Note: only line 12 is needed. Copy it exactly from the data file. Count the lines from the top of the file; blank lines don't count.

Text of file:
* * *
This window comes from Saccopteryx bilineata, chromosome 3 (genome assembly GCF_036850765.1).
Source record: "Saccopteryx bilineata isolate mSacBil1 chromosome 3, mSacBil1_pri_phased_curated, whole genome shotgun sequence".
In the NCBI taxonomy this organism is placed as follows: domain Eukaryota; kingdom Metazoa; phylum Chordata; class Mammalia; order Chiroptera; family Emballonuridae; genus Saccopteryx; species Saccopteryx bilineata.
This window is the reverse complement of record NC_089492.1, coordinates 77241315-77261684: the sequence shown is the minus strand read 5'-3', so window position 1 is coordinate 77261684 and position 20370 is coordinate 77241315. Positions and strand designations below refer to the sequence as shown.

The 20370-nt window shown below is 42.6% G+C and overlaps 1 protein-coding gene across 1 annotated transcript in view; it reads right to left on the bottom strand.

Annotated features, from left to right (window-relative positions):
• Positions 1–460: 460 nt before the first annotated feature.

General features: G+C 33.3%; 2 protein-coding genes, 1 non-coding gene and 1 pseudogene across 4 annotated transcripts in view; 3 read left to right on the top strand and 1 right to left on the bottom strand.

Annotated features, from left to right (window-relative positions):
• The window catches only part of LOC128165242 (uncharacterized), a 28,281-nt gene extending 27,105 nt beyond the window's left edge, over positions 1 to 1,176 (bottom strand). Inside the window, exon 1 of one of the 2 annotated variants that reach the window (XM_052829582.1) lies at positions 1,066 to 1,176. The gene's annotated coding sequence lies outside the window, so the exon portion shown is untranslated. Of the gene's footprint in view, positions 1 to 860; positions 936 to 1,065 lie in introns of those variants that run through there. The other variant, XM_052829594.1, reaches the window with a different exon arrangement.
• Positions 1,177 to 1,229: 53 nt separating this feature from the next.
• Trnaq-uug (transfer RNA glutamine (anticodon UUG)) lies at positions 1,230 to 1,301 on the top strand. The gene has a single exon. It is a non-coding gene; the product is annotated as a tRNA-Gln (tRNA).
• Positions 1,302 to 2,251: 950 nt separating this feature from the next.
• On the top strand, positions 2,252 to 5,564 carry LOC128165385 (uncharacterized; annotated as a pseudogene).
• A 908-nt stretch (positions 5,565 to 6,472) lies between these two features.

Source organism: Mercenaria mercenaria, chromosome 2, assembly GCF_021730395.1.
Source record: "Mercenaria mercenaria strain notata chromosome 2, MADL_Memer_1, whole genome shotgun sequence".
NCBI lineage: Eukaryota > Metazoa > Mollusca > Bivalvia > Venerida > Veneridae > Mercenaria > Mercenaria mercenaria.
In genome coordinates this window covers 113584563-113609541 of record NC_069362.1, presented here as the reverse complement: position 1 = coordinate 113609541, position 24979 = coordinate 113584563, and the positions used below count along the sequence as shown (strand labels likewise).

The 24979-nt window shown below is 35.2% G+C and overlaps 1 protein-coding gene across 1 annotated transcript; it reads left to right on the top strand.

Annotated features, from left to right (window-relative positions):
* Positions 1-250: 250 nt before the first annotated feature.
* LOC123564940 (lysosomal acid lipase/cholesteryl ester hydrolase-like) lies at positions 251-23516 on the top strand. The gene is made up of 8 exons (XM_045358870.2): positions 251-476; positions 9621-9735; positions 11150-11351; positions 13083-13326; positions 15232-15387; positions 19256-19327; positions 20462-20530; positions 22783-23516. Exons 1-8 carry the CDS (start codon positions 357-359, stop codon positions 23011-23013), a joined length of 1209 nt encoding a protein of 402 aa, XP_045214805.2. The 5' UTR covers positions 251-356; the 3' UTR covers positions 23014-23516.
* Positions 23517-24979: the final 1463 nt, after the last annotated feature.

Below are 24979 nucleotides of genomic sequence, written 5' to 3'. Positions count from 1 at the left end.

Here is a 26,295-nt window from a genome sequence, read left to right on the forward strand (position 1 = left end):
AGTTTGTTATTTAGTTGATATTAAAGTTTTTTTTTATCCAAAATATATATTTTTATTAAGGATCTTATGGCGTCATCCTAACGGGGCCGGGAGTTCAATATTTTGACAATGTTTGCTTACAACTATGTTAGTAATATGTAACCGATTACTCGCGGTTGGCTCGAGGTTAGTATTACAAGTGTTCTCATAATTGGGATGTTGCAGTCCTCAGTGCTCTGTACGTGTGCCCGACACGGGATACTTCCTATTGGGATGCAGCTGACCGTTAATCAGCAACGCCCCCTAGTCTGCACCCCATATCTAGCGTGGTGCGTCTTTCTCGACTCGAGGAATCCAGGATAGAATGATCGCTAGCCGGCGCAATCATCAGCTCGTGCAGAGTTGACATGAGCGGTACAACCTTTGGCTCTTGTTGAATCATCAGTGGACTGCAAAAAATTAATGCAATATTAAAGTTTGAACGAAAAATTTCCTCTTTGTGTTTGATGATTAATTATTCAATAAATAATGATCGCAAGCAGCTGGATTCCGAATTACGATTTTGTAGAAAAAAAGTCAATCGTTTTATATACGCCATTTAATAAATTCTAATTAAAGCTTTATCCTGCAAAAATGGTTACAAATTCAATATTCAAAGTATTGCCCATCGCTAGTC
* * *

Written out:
• Trnaq-uug (transfer RNA glutamine (anticodon UUG)) lies at positions 1,230 to 1,301 on the top strand. The gene has a single exon. It is a non-coding gene; the product is annotated as a tRNA-Gln (tRNA).